kōwhai, large-leaved kōwhai
Edwardsia grandiflora (J.S.Mill.) Salisb., Edwardsia tetraptera (J.Mill.) W.R.B.Oliv.
Vascular – Native
Trees & Shrubs - Dicotyledons
The National Vegetation Survey (NVS) Databank is a physical archive and electronic databank containing records of over 94,000 vegetation survey plots - including data from over 19,000 permanent plots. NVS maintains a standard set of species code abbreviations that correspond to standard scientific plant names from the Ngä Tipu o Aotearoa - New Zealand Plants database.
2n = 18
Current conservation status
The threat classification status of all known New Zealand vascular plant taxa at the rank of species and below were reassessed in 2017 using the New Zealand Threat Classification System (NZTCS) – more information about this can be found on the NZTCS website This report includes a statistical summary and brief notes on changes since 2012 and replaces all previous NZTCS lists for vascular plants. Authors: By Peter J. de Lange, Jeremy R. Rolfe, John W. Barkla, Shannel P. Courtney, Paul D. Champion, Leon R. Perrie, Sarah M. Beadel, Kerry A. Ford, Ilse Breitwieser, Ines Schönberger, Rowan Hindmarsh-Walls, Peter B. Heenan and Kate Ladley. Please note, threat classifications are often suggested by authors when publications fall between NZTCS assessment periods – a suggested threat classification status has not been assessed by the NZTCS panel.
2017 | Not Threatened
Previous conservation statuses
2012 | Not Threatened
2009 | Not Threatened
2004 | Not Threatened
A commonly-grown kowhai tree bearing leaves 100-220 long that have widely-spaced greyish-green leaflets 15-40mm long and with bunches of drooping yellow flowers and dry ridged and knobbly seed pods 100-280mm long containing hard yellow seeds. Juveniles and adults similar. Naturally occurring in the eastern North Island, Taupo and Waikato River.
Endemic. Known in a natural state only from the eastern portion of the the North Island from East Cape south to the Wairarapa, extending west toward Taihape, Lake Taupo and along the Waikato River to about Lake Karapiro. However, extensively planted outside this range and often naturalising.
Widespread and common from coastal forested habitats inland along rivers and within associated low scrub and forest. Common around lake margins (especially Lake Taupo) and on ignimbrite cliffs bordering the upper Waikato River. Although a primarily lowland species it can occur in montane riparian forest.
Tree up to 15 m tall, trunk 0.6-1 m diam., often several arising from ground. Branches spreading, sometimes pendulous. Branchlets clad in golden yellow or grey tomentum. Juvenile plants not divaricating or flexuous, exhibiting an erect growth, non-interlacing habit from germination. Leaves 100-150(-220) mm, imparipinnate, moderately hairy, hairs, straight, appressed. Leaflets 10-20(-25) pairs, 15-35(-40) x 5-8 mm, well spaced, never overlapping or crowded, narrowly ovate to elliptic-oblong. Inflorescences racemose with up to 10 flowers. Calyx 10-20 x 10-15 mm, cupulate. Flowers golden-yellow, keel petal blade 20-50(-60) x 10-16(-18) mm, wing petal blade 25-50(-62) x 10-16 mm, standard petal blade 30-35(-42) x 18-30(-35) mm; petals with distinct claws 6-8 mm long. Fruit (100-)200(-280) mm long, broadly 4-winged, brown, with 6-12 or more seeds. Seeds 6.5-9(-10) x 6-7.5 mm, oblong, elliptic to orbicular, yellow to light yellow-brown.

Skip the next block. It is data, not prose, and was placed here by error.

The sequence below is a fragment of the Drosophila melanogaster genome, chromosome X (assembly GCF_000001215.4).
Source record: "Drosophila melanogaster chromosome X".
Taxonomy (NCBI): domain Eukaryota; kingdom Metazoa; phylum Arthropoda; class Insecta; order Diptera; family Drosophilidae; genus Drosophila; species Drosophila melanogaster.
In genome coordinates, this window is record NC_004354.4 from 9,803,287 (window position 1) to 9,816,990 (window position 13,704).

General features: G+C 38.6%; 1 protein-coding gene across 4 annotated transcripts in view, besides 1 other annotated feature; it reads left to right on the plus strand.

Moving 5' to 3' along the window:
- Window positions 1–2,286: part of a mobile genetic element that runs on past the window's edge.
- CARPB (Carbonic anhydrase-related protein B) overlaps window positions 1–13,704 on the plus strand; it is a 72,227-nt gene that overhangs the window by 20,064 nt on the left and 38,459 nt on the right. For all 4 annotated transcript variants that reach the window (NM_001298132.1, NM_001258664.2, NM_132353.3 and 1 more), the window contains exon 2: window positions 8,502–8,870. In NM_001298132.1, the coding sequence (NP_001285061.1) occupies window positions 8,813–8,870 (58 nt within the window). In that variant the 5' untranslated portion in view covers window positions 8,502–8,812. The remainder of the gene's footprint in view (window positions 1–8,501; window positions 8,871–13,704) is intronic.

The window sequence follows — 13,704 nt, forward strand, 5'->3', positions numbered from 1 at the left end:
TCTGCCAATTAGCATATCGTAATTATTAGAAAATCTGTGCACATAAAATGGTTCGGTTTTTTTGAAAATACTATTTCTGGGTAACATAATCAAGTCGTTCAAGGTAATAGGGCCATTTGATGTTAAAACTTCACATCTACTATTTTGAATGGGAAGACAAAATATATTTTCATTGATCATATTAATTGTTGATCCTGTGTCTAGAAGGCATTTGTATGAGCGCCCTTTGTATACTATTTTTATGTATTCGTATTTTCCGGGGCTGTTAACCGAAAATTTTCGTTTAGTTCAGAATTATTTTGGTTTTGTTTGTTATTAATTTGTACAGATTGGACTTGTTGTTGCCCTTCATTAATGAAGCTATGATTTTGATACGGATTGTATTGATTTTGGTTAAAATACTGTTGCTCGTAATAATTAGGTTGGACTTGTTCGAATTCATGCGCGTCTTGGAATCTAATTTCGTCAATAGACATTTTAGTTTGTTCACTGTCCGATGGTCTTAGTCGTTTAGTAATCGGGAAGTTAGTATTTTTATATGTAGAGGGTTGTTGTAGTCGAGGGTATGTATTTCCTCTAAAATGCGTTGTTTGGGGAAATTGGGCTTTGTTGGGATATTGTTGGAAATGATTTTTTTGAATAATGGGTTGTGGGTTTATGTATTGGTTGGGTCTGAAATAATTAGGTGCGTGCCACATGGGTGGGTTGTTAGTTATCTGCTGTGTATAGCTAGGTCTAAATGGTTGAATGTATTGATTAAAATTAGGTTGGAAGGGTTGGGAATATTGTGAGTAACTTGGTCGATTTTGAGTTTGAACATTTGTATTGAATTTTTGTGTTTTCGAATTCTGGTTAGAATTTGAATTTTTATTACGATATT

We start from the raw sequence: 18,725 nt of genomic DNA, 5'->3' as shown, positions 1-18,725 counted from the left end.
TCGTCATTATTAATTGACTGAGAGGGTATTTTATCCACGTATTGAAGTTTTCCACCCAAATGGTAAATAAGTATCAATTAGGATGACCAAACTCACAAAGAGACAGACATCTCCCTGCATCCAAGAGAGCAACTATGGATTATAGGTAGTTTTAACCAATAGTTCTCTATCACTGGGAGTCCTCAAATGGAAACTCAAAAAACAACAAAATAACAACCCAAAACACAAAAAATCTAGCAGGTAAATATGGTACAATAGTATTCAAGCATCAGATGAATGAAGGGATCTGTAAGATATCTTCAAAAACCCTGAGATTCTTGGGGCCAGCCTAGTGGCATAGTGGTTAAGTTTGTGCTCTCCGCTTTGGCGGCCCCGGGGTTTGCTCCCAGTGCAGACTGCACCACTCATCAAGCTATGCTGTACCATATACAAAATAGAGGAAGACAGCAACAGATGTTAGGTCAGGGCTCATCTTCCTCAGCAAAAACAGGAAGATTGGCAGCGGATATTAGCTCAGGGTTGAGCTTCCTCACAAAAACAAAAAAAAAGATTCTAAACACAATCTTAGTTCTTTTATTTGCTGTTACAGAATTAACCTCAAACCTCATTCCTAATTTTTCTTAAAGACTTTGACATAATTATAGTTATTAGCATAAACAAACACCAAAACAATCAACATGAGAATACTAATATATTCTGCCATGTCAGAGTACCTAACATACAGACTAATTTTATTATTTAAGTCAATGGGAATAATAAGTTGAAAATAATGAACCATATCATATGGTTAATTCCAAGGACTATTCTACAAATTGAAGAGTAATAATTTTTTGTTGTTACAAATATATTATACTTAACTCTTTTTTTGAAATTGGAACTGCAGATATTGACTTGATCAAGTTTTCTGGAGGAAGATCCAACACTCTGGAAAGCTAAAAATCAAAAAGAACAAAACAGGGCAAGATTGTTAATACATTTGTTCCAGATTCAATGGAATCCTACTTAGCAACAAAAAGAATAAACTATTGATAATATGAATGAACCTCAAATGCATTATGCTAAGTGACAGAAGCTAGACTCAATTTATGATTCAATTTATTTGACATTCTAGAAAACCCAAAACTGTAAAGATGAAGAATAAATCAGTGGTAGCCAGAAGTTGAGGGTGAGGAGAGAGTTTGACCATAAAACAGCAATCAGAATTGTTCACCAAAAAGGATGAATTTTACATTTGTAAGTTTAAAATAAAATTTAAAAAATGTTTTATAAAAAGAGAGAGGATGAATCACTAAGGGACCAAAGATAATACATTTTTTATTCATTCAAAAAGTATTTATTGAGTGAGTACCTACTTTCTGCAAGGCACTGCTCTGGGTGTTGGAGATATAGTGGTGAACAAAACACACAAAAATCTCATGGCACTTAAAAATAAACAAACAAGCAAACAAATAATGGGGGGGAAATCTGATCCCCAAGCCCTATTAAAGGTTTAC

Easily distinguished from all other Kowhai species by the very large and wide grey-green leaves, with the leaflets 15-35 mm x 5-8 mm, ovate to elliptic -oblong, densely clad in silky, straight, appressed hairs. From the members of the S. microphylla complex it can also be distinguished by the flowers whose standard is distinctly less than the length of the wings.
Easy from seed, provided the hard seed shell is nicked first with a knife or rubbed with sandpaper to expose the endosperm. Soaking seed treated this way overnight often helps speed up germination. Can be grown with difficulty from cuttings.
The main threat that faces all wild New Zealand kowhai species is the risk posed through planting for revegetation and horticultural purposes of hybrid material, foreign species, such as the Chilean Pelu (S. cassioides) and also of kowhai species outside their natural range. However, S. tetraptera seems to be very common throughout its range, and is adequately protected within a range of reserves and land set aside for conservation purposes.
sophora: After the Arabic name for a similar tree
tetraptera: Four winged
Where To Buy
Commonly available at most commercial nurseries. A popular native tree for larger gardens. Some plants sold by nurseries are possibly hybrids with S. microphylla.
All parts of the plant but especially the ripe yellow seed are poisonous. Because the seed are hard they will take a lot of chewing to cause harm, and also will need to be consumed in large quantities to effectively poison a human. If the seed are crushed before eating it is more likely that they will cause harm. The major toxin is Cytisine and symptoms of poisoning include nausea, vomiting, increased heart rate, twitching of muscles or loss of coordination. Onset of these symptoms may occur within one hour. In extreme cases symptoms include paralysis and respiratory failure. Click on this link for more information about Poisonous native plants.
Fact Sheet prepared for NZPCN by P.J. de Lange (31 July 2004). Description adapted from Allan (1961).
References and further reading
Allan, H.H. 1961: Flora of New Zealand. Vol. I. Wellington, Government Printer.
NZPCN Fact Sheet citation
Please cite as: de Lange, P.J. (Year at time of access): Sophora tetraptera Fact Sheet (content continuously updated). New Zealand Plant Conservation Network. https://www.nzpcn.org.nz/flora/species/sophora-tetraptera/ (Date website was queried)